Following the repulse of the last French offensive in 1813, Wellington began to take the fight into France; what faced him and his men was an unenviable position to attack: in the east stood the formidable Pyrenees mountains, bristling with redoubts and French troops; in the west, the difficult tidal estuaries. It would be a tough nut to crack, but Wellington’s army was experienced, blooded and the momentum that had carried them forward all the way from the borders of Portugal should be enough.
On the French side, Marshal Soult had problems aplenty of his own, he was ordered to stage his defence as close to the Spanish border as possible and the troops themselves were outnumbered by the Allied army. He chose to defend the mountain passes that he had used to attack the Allies earlier in the year with the bulk of his men, relying on the difficulty of a river crossing to ensure his safety to the West.
Wellington prepared meticulously for his assault, opted for the element of surprise by deciding to assault across the Bidassoa estuary. Sending troops to hold the attention of the French inland, his rugged peninsular veterans cross the Bidassoa with ease pushed on into France. It was to be the second time Soult was levered from a river line by Wellington and, as illustrated by this masterful piece of generalship and co-ordinated planning, it would not be the last before Napoleon was to abdicate.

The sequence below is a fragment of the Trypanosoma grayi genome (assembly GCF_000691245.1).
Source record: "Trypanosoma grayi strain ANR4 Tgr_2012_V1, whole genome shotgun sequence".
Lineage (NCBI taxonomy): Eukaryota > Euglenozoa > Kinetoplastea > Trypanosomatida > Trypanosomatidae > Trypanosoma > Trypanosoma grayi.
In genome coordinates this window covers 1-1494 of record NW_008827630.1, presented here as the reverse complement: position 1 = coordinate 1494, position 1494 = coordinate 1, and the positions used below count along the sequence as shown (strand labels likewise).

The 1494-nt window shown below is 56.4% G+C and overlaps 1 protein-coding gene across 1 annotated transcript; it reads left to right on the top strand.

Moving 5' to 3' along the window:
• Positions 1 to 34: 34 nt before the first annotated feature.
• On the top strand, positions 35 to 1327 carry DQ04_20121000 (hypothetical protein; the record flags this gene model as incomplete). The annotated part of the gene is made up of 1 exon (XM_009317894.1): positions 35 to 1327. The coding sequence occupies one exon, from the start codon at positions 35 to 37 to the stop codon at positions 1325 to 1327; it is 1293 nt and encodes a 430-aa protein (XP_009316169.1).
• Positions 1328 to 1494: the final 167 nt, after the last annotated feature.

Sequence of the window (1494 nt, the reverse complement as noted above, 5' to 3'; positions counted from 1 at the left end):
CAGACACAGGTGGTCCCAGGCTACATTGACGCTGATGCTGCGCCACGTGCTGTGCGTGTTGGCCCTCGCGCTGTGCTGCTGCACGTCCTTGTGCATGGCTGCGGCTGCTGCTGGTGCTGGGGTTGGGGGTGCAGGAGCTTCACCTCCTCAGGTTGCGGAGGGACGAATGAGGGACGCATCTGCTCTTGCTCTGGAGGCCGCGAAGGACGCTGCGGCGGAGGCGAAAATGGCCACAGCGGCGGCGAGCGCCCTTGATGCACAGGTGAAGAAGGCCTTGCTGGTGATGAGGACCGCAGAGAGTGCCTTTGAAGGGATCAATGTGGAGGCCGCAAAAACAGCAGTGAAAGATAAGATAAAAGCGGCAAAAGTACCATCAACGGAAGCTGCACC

WELLINGTON The Bidassoa and Nivelle
This is the third volume of General Beatson’s masterly trilogy dealing with the campaigns in and around the Pyrenees during late 1813 and 1814, they are rightly acknowledged as the standard works on these campaigns. This volume deals with the Allied armies’ struggle to gain a foothold in France itself in the late summer months of 1813. The other two volumes “With Wellington in the Pyrenees” and The Crossing of the Gaves & the Battle of Orthez have been republished by the Naval & Military Press